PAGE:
One of the most notorious and frightening serial killers in history was known as The Green River Killer, a moniker derived from his dumping his victims, mostly prostitutes, along the Green River near Seattle, Washington. Between 1982 and 1991, nearly 50 murders were attributed to the killer. The task force assigned to the cases developed a long suspect list but had no conclusive evidence that implicated any of the men.
One of the intriguing things about this case is that it parallels the advances in DNA technology and is proof positive that if DNA samples are properly collected and stored, they can remain useful for decades.
On April 8, 1987, police executed a search warrant on the premises of one of the suspects, Gary Ridgeway. After obtaining evidence items from his house they requested that he undergo a polygraph, but Ridgeway refused. They then asked for a saliva sample and Ridgeway complied by biting on a small, square surgical gauze.
Unfortunately, the semen samples taken from some of the victims were too small for the then available testing procedures. Using them would have consumed the entire sample, and if no match was found, there would be no crime scene material remaining if another suspect was later identified. So, the samples, as well as Ridgeway’s saliva, were stored.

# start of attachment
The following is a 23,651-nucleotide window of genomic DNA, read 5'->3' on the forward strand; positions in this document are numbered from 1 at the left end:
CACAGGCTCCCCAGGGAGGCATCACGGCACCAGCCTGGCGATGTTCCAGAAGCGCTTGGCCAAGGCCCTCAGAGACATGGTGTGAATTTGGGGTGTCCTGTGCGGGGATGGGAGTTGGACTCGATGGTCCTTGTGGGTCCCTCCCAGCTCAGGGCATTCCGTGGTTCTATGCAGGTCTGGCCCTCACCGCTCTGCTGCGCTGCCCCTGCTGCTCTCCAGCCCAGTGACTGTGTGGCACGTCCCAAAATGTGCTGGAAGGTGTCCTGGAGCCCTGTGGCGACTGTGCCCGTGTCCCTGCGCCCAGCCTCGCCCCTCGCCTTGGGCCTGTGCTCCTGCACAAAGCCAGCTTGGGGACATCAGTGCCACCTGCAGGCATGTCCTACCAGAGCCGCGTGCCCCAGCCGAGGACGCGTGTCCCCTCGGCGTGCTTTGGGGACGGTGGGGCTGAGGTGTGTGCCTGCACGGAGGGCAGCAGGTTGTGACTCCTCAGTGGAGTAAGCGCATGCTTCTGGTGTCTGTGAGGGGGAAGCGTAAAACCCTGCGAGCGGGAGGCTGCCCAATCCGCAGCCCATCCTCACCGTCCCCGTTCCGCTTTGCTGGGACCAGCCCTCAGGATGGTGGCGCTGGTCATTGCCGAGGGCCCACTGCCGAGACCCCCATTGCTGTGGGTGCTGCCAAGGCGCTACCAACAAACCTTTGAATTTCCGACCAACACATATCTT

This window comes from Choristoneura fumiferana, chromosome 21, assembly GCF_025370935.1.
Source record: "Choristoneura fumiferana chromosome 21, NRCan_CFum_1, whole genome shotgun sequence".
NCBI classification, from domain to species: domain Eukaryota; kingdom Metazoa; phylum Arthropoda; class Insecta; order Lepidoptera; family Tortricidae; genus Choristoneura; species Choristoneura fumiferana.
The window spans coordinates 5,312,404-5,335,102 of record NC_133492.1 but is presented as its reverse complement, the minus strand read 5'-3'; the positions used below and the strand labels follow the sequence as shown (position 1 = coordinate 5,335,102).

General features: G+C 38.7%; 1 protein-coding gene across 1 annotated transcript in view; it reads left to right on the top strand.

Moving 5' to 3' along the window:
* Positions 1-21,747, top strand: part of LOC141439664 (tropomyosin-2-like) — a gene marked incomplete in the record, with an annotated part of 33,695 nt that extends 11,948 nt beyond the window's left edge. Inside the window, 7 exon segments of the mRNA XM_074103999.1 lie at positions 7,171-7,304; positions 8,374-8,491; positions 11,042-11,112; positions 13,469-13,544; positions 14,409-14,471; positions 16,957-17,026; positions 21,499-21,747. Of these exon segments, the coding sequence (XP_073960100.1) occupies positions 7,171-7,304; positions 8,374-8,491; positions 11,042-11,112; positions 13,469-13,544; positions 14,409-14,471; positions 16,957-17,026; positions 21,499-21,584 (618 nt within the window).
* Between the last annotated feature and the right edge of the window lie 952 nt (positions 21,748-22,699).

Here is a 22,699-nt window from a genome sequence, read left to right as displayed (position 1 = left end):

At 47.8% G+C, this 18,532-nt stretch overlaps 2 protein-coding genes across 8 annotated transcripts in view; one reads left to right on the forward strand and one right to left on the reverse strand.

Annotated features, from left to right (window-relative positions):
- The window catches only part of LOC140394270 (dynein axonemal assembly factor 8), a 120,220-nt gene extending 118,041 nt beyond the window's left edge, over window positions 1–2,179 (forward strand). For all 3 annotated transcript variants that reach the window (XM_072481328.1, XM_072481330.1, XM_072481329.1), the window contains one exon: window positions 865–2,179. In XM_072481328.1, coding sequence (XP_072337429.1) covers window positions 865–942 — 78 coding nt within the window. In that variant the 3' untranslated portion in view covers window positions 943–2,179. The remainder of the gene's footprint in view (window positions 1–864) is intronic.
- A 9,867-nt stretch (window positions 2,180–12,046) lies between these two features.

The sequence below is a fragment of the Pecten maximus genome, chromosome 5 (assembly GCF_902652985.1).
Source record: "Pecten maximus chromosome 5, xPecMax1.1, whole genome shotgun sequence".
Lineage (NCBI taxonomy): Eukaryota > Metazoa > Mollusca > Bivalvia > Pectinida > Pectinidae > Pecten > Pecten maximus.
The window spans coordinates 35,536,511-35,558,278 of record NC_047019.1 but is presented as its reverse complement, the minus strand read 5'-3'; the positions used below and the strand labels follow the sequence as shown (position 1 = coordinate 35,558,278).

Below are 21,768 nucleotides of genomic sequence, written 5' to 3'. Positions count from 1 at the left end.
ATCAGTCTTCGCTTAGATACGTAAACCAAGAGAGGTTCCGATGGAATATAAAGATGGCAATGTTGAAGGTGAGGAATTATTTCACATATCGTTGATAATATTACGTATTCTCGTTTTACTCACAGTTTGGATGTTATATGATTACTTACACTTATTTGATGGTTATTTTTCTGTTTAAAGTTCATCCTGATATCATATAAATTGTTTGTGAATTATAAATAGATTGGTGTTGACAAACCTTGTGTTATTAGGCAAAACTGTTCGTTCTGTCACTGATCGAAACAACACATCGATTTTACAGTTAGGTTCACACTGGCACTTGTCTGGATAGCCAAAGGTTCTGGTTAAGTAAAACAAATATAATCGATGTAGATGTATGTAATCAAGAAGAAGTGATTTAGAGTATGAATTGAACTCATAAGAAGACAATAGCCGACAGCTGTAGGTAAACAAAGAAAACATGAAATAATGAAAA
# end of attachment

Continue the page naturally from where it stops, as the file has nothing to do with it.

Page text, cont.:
In the mid-1990s, DNA testing made a quantum leap when the combination of STR and PCR analysis appeared. This new technique allowed for testing very small samples and by 2001 it had become a proven and widely available technique.
In that year, the lab tested Ridgeway’s saliva sample, obtained in 1987, with semen samples taken from Opal Mills, Marcia Chapman, and Carol Christensen, all killed in 1982 or 1983. Using the new PCR/STR technique, the samples were amplified and compared. A match was made. Gary Ridgeway was arrested and charged with four of the Green River killings. The case took a dramatic and controversial turn on November 5, 2003, when Ridgeway pleaded guilty to 48 murders in exchange for a sentence of life without the possibility of parole, thus sparing himself a possible death sentence. Many involved in the case felt that Ridgeway’s victim list was much longer.
Now a new victim might have turned up. A skull was found in a ravine near Auburn, 25 miles south of Seattle, an area where the remains of Marie Malvar, another Ridgeway victim, were also found. Dental records revealed the skull was that of Rebecca Marrero who disappeared in 1982. Many involved in the case felt that Marrero was probably a victim of The Green River Killer, but Ridgeway could never supply enough information to prove that one way or the other.
Since Rebecca Marrero was not included in the original plea bargain, will we see Ridgeway charged and tried for her murder? Could he get the death penalty he avoided in 2003 after all? One can hope. We’ll see.